Tuesday, June 25, 2024

Can LIDAR Eradicate Vehicle Accidents?

Parent Category: 2022 HFE

By Tom Perkins, HFE Senior Technical Editor

Light Detection and Ranging (LIDAR) is a means for determining range (distance) by targeting an object with a pulsed laser and measuring the time for reflected light to return to the co-located receiver. (See Figure 1).

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Figure 1 • Simple LIDAR Range Equation

(Courtesy RCraig09 - Own work, CC BY-SA 4.0, https://commons.wikimedia.org/w/index.php?curid=89646954)

Current state-of-the-art LIDAR systems typically operate at one of two wavelengths. They are 905 nanometers (nm) and 1550 nm. This represents respective frequencies of 331.262 THz and 193.414 THz. Development of LIDAR started in the early 1960s shortly after the laser was invented. The technology now exists in numerous forms. One is sensor-based LIDAR in the form of compact scanners. These are considered entry-level technology as they are typically used for routine area monitoring tasks. LIDAR sensor products function well even in high ambient light. This type of LIDAR is used in some autonomous vehicle applications, but it is also increasingly used for basic applications on the factory floor. The LIDAR sensor creates an invisible plane of detection and can be oriented to detect the presence of objects that should not be there like an overfilled container, broken part, or misplaced object. This is especially useful in a packaging and production environment. LIDAR can also be employed in bin-picking and pass-through detection applications. This permits manufacturers to monitor the assembly of products and assist quality control. If an operator reaches into an incorrect bin, an alarm is activated. Previously this was often performed with opto-electronic light curtains. A single LIDAR device is much simpler to install.

Multi-Layer Three-Dimensional LIDAR

Three-dimensional (3-D) LIDAR also known as multi-layer or multi-channel provides not just a single plane like two-dimensional LIDAR, but three more planes that provide additional detection (Figure 2). This can be used to detect objects at a long distance with high resolution. For example, if an object is not correctly aligned with the plane, another plane may detect it. This allows more flexibility so that if objects are not perfectly aligned or always in the identical position, multi-layer LIDARs can adapt to the physical scene.

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Figure 2 • Multi-Layer LIDAR (Courtesy SICK, INC.)


A common reason to use multi-layer LIDAR is to detect pallet overhang in a packaging environment. It can be used to scan pallets to look for any rogue objects. It can also ensure that the pallet is in order and that no objects are overflowing that might get caught up in moving equipment, puncture stretch wrap, or that are not properly aligned.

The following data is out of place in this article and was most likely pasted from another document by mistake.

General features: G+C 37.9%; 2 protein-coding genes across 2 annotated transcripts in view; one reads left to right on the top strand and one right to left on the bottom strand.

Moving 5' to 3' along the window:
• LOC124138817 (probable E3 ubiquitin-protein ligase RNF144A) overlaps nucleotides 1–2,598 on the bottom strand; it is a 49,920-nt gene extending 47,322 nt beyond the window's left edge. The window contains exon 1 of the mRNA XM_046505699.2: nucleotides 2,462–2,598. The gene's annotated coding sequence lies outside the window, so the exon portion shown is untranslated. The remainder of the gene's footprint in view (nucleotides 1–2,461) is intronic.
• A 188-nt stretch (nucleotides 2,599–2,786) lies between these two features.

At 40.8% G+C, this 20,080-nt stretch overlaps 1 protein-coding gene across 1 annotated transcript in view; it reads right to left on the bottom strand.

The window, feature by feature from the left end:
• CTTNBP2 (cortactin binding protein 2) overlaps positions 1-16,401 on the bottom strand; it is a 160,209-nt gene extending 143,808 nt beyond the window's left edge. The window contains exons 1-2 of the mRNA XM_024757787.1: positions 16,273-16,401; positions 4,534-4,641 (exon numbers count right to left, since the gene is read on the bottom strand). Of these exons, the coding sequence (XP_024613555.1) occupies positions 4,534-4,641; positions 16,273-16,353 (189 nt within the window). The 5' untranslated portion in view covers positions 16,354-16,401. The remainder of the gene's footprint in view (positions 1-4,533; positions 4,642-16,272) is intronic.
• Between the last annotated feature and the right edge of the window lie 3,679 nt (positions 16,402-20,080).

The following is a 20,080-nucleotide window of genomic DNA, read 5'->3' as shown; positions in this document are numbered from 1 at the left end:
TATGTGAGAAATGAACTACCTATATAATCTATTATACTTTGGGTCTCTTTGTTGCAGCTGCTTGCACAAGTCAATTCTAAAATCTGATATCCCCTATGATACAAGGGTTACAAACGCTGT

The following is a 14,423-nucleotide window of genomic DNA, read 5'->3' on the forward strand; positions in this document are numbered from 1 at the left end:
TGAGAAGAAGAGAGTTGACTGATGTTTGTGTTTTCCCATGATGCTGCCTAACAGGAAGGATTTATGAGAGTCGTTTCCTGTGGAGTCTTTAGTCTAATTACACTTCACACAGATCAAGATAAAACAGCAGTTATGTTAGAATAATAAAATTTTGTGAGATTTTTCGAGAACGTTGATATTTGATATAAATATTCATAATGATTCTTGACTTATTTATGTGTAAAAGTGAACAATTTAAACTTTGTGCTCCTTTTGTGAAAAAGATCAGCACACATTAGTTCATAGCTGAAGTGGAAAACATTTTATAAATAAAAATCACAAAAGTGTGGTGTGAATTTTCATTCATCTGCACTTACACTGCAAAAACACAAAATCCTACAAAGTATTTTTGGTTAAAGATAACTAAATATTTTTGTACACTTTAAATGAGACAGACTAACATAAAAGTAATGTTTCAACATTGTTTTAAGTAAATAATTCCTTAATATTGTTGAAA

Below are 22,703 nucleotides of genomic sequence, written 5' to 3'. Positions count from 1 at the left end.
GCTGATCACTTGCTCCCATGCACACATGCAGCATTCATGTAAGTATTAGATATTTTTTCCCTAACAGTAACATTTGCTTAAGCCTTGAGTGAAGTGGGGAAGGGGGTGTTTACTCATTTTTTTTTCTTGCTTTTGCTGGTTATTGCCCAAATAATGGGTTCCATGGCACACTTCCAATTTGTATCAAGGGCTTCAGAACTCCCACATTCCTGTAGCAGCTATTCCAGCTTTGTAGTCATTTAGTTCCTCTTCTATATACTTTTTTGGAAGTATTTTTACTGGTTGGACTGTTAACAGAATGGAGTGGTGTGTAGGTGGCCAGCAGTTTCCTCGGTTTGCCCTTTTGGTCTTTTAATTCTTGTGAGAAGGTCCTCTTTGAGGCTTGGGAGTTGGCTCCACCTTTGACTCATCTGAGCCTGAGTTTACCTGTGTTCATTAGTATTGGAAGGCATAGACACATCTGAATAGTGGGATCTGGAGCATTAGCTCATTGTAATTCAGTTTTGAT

Solid-State LIDAR

Another type of LIDAR is solid state. Instead of a single plane or multiple planes like the previous two, this type of LIDAR provides a camera view of everything it looks at. With this technology, a three-dimensional (3-D) snapshot is taken of the surrounding area that goes beyond just an image. It also provides the depth or distance associated with each “pixel” of that image. So, by modulating the wavelength of the LIDAR laser, it can be used to make digital 3-D representations of the target objects. A typical street vehicle image is shown in Figure 3.

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Figure 3 • Typical LIDAR Image (Courtesy Luminar)


LIDAR on Autonomous Vehicles

LIDAR (also often abbreviated as LiDAR, Lidar, or lidar) is one of three major autonomous vehicle sensors. The technology enables self-driving vehicles to see more details than they would normally detect with radars or cameras. The 2022 Consumer Electronics Show (CES) held in the first week of January in Las Vegas, Nevada featured a unique vehicle from Volvo Cars. Along with a Daimler truck, the automobile was shown at the Luminar Technologies display booth – not your average exhibit square footage! Luminar was featured on Fox Business Channel, The Claman Countdown on January 5. Host Liz Claman interviewed the founder of Luminar, CEO Austin Russell, a Stanford dropout and self-made billionaire. Volvo, the near century old Swedish car company, long known for safety features, displayed an electric crossover automobile that they call Concept Recharge (Figure 4).

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Figure 4 • Volvo Concept Recharge Automobile.


Luminar Technologies Inc. (NASDAQ: LAZR), founded in December 2012, has about four hundred employees with headquarters in Orlando, Florida. They also have facilities in Colorado Springs, Detroit, Munich, and Palo Alto. Luminar announced that their laser sensors will be installed as standard equipment on the new electrified Volvos that will be capable of autonomous driving. The sensors can be seamlessly integrated into the roofline. Volvo said it will apply for an autonomous test vehicle permit in California, where the vehicle is being launched. Automotive technology developer Zenseact is partnering with Volvo and Luminar to provide software, additional sensors, and a computer system to power Volvo’s Ride Pilot automated driving feature. The companies did not announce when the battery-powered model goes on sale or when Volvo’s Ride Pilot subscription service would begin.

There are several other players in this automotive LIDAR “space.”  These include Aeva, AEye Technologies, Baraja, Innoviz Technologies, Ibeo Automotive Systems, Microvision Inc., Ouster, Quanergy Systems, and Velodyne LIDAR. Even with all this competition, Luminar’s CEO Russell recently stated: “This is the first series production, commercial (LIDAR) deployment of its kind—not even just for us, but for the broader industry.”